Rashid Sayed: What are your thoughts on the Xbox One’s eSRAM and the current bottleneck it is posing to developers? Do you think this bottleneck will be patched in the future or will developers still need to produce workarounds?
Sean Tracy: I can’t speak to wether this will be patched or improved in the future, but I wouldn’t expect it as a developer. Game developers are masters at engineering workarounds to hardware limitations and I think you’ll see unique and novel technology developed just for such a purpose.
Rashid Sayed: Having said that, the Xbox One’s eSRAM is definitely suited for tiled textures, which we know has potential. What kind of advantages does CRYENGINE bring when used with tiled textures?
Sean Tracy: CRYENGINE has a unique and novel solution for this and was shipped with Ryse. One of the problems when using Deferred Shading is that it’s very heavy on bandwidth usage/memory traffic. This gets exponentially worse as overlapping lights cause considereable amounts of redundant read and write operations.
In Ryse our graphics engineers created a system called tiled shading to take advantage of the Xbox One. This splits the screen into toles and generates a list of all the lights affective each title using a compute shader. It then cull’s light by min/max extennts of the tile. We then loop over the light list for each tile and apply shading.
In practice this made for the biggest bandwidth save we could have hoped for, as just reading the Gbuffer once and writing shading results once at the end for each pixel. Only a single compute shader was used in Ryse for light culling and executing entire lighting and shading pipelines (with some small exceptions for complex surfaces like skin and hair).
Rashid Sayed: In my opinion, one of the high points of Crysis 3 was the AI. How are you taking it a step above in the latest iteration of CryEngine?
Sean Tracy: The AI in Crysis 3 was indeed quite good. Thus we haven’t massively updated the AI system but rather cleaned and re-factored the current system to make the creation of behaviors and navigation easier for a designer. The underlying system though continues to be very suitable. A recent and somewhat interesting improvement overall for CRYENGINE is the support of that same Crysis 3 AI in a Multiplayer environment allowing for cooperative play opportunities when making games with the CRYENGINE.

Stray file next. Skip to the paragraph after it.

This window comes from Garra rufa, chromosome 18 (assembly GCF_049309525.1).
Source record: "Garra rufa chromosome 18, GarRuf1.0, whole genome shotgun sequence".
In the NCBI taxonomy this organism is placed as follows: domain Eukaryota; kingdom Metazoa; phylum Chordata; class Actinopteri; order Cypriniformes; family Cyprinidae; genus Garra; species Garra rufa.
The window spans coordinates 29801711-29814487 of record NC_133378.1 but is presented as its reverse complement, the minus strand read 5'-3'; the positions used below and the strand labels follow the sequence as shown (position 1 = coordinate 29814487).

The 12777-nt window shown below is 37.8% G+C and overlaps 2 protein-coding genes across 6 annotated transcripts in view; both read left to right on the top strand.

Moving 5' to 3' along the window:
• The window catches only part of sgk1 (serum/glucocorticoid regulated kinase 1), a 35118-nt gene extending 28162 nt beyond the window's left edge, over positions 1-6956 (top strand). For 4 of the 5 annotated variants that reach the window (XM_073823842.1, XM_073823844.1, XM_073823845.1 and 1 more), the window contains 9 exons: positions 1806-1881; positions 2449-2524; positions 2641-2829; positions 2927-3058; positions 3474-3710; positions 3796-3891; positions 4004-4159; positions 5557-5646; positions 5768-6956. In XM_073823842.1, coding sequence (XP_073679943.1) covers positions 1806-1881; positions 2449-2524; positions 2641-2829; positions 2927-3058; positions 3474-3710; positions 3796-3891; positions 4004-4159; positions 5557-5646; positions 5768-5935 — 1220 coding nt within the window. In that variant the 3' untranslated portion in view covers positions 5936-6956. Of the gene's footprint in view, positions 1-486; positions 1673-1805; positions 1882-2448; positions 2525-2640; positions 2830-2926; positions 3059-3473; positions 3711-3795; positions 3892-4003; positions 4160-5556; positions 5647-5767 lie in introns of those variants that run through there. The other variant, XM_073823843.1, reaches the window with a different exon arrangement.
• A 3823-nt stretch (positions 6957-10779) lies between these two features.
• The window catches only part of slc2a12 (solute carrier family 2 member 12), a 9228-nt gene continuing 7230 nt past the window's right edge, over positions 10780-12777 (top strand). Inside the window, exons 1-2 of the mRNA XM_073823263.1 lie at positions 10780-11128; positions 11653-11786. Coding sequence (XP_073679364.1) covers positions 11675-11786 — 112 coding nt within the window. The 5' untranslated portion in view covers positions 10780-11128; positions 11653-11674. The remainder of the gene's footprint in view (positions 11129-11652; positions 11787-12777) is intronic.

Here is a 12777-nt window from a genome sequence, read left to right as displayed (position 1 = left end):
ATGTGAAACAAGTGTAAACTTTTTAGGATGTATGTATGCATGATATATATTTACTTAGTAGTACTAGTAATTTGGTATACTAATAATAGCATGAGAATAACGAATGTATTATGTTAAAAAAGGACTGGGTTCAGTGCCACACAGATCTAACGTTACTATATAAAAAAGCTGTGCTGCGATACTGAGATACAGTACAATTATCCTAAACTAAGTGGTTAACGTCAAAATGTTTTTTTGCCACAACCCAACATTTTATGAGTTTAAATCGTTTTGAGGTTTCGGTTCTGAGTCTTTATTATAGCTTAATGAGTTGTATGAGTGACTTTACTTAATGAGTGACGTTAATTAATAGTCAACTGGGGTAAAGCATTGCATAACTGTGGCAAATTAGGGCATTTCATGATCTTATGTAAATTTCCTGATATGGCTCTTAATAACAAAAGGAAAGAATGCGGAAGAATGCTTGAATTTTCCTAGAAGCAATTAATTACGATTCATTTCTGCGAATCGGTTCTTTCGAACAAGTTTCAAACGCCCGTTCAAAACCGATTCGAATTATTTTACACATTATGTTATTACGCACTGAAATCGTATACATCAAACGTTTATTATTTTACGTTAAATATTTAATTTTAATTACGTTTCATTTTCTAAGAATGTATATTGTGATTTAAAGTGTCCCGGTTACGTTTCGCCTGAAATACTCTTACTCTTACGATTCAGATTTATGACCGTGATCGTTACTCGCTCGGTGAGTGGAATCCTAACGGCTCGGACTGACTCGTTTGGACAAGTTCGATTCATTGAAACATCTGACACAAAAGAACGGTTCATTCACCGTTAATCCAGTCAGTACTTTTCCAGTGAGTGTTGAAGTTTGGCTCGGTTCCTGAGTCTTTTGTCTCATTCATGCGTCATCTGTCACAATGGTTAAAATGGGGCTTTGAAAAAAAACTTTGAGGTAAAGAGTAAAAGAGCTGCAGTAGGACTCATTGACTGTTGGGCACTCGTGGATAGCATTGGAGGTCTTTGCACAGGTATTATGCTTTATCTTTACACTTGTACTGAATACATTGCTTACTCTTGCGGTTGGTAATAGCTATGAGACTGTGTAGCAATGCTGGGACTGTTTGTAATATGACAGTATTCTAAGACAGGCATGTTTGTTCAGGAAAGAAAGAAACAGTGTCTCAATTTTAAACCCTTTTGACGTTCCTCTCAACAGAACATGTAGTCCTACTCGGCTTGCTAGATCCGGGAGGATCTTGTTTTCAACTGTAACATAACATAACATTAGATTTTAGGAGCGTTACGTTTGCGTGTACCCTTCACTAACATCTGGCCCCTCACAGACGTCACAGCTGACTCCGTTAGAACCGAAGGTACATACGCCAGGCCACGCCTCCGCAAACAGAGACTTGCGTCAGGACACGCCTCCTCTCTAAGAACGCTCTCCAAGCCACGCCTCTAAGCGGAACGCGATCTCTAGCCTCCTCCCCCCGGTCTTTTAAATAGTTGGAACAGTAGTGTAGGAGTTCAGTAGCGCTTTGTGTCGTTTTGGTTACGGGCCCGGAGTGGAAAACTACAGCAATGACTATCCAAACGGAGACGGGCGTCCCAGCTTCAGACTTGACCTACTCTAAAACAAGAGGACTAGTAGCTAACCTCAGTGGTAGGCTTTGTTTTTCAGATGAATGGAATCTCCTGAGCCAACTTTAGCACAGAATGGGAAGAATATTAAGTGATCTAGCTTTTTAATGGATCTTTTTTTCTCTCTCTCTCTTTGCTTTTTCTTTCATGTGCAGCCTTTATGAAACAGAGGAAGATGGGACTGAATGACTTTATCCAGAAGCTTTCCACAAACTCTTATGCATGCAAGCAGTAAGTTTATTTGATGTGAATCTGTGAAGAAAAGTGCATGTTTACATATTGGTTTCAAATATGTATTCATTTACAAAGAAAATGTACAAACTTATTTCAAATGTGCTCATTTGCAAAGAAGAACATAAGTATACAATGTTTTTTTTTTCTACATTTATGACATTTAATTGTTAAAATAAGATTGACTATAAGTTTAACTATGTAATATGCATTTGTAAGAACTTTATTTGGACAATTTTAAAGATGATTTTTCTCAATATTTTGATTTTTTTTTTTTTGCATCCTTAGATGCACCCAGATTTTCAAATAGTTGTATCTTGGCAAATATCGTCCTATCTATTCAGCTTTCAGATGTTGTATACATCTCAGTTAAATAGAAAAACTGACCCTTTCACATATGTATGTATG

Rashid Sayed: Xbox One has on an on board audio processor. How does CRYENGINE utilizes that? Furthermore, How does CRYENGINE tackle a situation where there is no audio processor, for example the PlayStation 4?
Sean Tracy: The xma and now the newer wxma format are proprietary xbox codecs for compressed audio. They basically have audio processing power set aside so that it doesn’t use the CPU for decoding any other platform, such as the PS4 or WiiU, uses software decoding wholly depending on the CPU for decoding. The CRYENGINE technically doesn’t decode the audio as we rely on middleware packages such as FMOD or WWise for this process which are fairly standard across the industry.
Rashid Sayed: Microsoft recently announced DirectX12 and its strong push towards cloud gaming. What are your thoughts on this and what kind of benefits will this give to CryEngine, should you decide to use them?
Sean Tracy: Microsoft’s announcement of DirectX12 is very interesting to us as we are always pushing the boundaries of what is possible on current and even next gen hardware. With cloud gaming and DirectX12 it is still very early days and any of the benefits for developers would just be pure conjecture at this point, however, it should be noted that there will clearly be a benefit to players who will be able to access powerful machines and hardware through the cloud to be able to experience high end PC gaming on much less expensive setups or perhaps even mobile and tablets.
This is a real force multiplier for developers. On DirectX12 any more control that is given to the developers versus relying on manufacturer drivers is in our opinion a good thing so we hope that it brings with it some benefits for leveraging the power of the hardware in new and unique ways.
Rashid Sayed: What is the next stage of improvements/features that the latest iteration of CRYENGINE will offer?
Sean Tracy: I’ve touched on quite a few of the features we continue to elaborate on and we will continue to push the boundaries on the compute side of things. Additionally one of our main directions is getting the CRYENGINE to run on many different platforms.
We’ve got some tricks still up our sleeves that we will reveal in the months and years ahead and I expect that gamers will be delighted with the advancements we are dedicated to bringing to the industry and real time rendering/gaming in general.